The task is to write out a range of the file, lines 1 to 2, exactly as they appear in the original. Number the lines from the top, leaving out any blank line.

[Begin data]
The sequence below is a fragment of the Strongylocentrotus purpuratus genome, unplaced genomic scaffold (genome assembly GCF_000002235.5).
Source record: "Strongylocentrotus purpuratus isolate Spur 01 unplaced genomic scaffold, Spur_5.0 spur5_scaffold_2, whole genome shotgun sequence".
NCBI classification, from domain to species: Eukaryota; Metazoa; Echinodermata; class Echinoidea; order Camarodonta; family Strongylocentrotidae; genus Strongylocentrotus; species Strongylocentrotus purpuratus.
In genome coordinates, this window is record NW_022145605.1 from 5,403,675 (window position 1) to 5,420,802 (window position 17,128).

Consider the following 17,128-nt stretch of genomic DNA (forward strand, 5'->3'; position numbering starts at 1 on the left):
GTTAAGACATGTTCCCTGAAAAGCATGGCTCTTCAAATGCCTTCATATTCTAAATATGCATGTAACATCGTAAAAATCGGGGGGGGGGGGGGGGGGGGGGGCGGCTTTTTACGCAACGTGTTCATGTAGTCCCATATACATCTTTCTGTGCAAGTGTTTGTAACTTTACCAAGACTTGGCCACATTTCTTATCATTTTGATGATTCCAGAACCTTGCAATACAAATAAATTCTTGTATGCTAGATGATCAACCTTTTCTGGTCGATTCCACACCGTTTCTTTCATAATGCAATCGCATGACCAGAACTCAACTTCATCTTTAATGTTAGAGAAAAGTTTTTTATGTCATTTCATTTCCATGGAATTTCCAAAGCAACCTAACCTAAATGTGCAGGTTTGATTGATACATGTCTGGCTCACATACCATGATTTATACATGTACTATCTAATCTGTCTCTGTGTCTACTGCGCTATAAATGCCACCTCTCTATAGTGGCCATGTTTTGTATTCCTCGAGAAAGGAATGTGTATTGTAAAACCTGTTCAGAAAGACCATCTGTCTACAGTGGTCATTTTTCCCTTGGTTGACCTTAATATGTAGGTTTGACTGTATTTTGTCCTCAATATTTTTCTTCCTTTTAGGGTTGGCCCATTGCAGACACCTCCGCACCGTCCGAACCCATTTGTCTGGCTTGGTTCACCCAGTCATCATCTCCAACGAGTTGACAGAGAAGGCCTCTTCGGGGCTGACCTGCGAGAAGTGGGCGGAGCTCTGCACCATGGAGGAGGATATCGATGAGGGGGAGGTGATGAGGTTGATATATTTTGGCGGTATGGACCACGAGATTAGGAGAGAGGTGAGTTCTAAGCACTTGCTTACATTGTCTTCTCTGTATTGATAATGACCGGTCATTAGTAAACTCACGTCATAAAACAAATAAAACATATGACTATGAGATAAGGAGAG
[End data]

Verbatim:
The sequence below is a fragment of the Strongylocentrotus purpuratus genome, unplaced genomic scaffold (genome assembly GCF_000002235.5).
Source record: "Strongylocentrotus purpuratus isolate Spur 01 unplaced genomic scaffold, Spur_5.0 spur5_scaffold_2, whole genome shotgun sequence".